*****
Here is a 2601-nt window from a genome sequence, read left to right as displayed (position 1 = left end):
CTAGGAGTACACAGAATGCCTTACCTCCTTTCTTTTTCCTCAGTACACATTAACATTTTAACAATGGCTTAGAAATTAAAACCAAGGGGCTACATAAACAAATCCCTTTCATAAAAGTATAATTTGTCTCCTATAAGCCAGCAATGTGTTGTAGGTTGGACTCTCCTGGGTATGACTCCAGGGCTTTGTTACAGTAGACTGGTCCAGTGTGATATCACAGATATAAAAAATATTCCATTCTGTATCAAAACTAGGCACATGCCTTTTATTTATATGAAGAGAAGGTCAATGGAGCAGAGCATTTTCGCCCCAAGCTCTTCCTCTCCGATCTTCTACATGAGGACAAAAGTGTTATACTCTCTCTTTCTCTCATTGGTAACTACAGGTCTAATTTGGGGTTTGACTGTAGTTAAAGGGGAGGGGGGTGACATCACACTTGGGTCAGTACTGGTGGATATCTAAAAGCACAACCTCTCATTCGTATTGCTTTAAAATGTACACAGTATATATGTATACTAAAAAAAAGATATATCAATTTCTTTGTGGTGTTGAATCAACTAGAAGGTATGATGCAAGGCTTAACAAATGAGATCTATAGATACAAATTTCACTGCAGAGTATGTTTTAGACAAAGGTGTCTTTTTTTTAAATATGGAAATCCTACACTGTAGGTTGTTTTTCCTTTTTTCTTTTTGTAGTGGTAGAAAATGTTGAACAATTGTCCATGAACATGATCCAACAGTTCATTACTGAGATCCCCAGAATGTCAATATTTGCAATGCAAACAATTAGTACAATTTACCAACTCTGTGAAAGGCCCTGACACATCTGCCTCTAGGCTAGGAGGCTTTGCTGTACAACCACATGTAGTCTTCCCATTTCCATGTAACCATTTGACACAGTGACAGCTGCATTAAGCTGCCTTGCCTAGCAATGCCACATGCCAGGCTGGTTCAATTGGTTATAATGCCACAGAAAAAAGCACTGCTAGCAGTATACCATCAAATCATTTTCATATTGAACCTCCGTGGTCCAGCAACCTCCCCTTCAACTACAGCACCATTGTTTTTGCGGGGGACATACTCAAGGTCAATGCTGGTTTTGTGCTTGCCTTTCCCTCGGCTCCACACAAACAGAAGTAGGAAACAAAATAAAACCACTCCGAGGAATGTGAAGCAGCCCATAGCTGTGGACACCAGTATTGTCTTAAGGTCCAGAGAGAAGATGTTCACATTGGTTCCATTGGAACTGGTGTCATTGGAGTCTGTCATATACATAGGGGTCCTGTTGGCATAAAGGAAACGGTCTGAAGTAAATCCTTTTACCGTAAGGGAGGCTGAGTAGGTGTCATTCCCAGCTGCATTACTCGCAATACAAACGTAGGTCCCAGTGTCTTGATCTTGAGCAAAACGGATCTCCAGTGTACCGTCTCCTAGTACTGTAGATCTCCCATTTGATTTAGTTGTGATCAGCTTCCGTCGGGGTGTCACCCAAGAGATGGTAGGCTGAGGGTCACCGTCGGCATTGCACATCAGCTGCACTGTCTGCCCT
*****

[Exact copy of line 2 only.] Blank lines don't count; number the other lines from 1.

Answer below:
CTAGGAGTACACAGAATGCCTTACCTCCTTTCTTTTTCCTCAGTACACATTAACATTTTAACAATGGCTTAGAAATTAAAACCAAGGGGCTACATAAACAAATCCCTTTCATAAAAGTATAATTTGTCTCCTATAAGCCAGCAATGTGTTGTAGGTTGGACTCTCCTGGGTATGACTCCAGGGCTTTGTTACAGTAGACTGGTCCAGTGTGATATCACAGATATAAAAAATATTCCATTCTGTATCAAAACTAGGCACATGCCTTTTATTTATATGAAGAGAAGGTCAATGGAGCAGAGCATTTTCGCCCCAAGCTCTTCCTCTCCGATCTTCTACATGAGGACAAAAGTGTTATACTCTCTCTTTCTCTCATTGGTAACTACAGGTCTAATTTGGGGTTTGACTGTAGTTAAAGGGGAGGGGGGTGACATCACACTTGGGTCAGTACTGGTGGATATCTAAAAGCACAACCTCTCATTCGTATTGCTTTAAAATGTACACAGTATATATGTATACTAAAAAAAAGATATATCAATTTCTTTGTGGTGTTGAATCAACTAGAAGGTATGATGCAAGGCTTAACAAATGAGATCTATAGATACAAATTTCACTGCAGAGTATGTTTTAGACAAAGGTGTCTTTTTTTTAAATATGGAAATCCTACACTGTAGGTTGTTTTTCCTTTTTTCTTTTTGTAGTGGTAGAAAATGTTGAACAATTGTCCATGAACATGATCCAACAGTTCATTACTGAGATCCCCAGAATGTCAATATTTGCAATGCAAACAATTAGTACAATTTACCAACTCTGTGAAAGGCCCTGACACATCTGCCTCTAGGCTAGGAGGCTTTGCTGTACAACCACATGTAGTCTTCCCATTTCCATGTAACCATTTGACACAGTGACAGCTGCATTAAGCTGCCTTGCCTAGCAATGCCACATGCCAGGCTGGTTCAATTGGTTATAATGCCACAGAAAAAAGCACTGCTAGCAGTATACCATCAAATCATTTTCATATTGAACCTCCGTGGTCCAGCAACCTCCCCTTCAACTACAGCACCATTGTTTTTGCGGGGGACATACTCAAGGTCAATGCTGGTTTTGTGCTTGCCTTTCCCTCGGCTCCACACAAACAGAAGTAGGAAACAAAATAAAACCACTCCGAGGAATGTGAAGCAGCCCATAGCTGTGGACACCAGTATTGTCTTAAGGTCCAGAGAGAAGATGTTCACATTGGTTCCATTGGAACTGGTGTCATTGGAGTCTGTCATATACATAGGGGTCCTGTTGGCATAAAGGAAACGGTCTGAAGTAAATCCTTTTACCGTAAGGGAGGCTGAGTAGGTGTCATTCCCAGCTGCATTACTCGCAATACAAACGTAGGTCCCAGTGTCTTGATCTTGAGCAAAACGGATCTCCAGTGTACCGTCTCCTAGTACTGTAGATCTCCCATTTGATTTAGTTGTGATCAGCTTCCGTCGGGGTGTCACCCAAGAGATGGTAGGCTGAGGGTCACCGTCGGCATTGCACATCAGCTGCACTGTCTGCCCT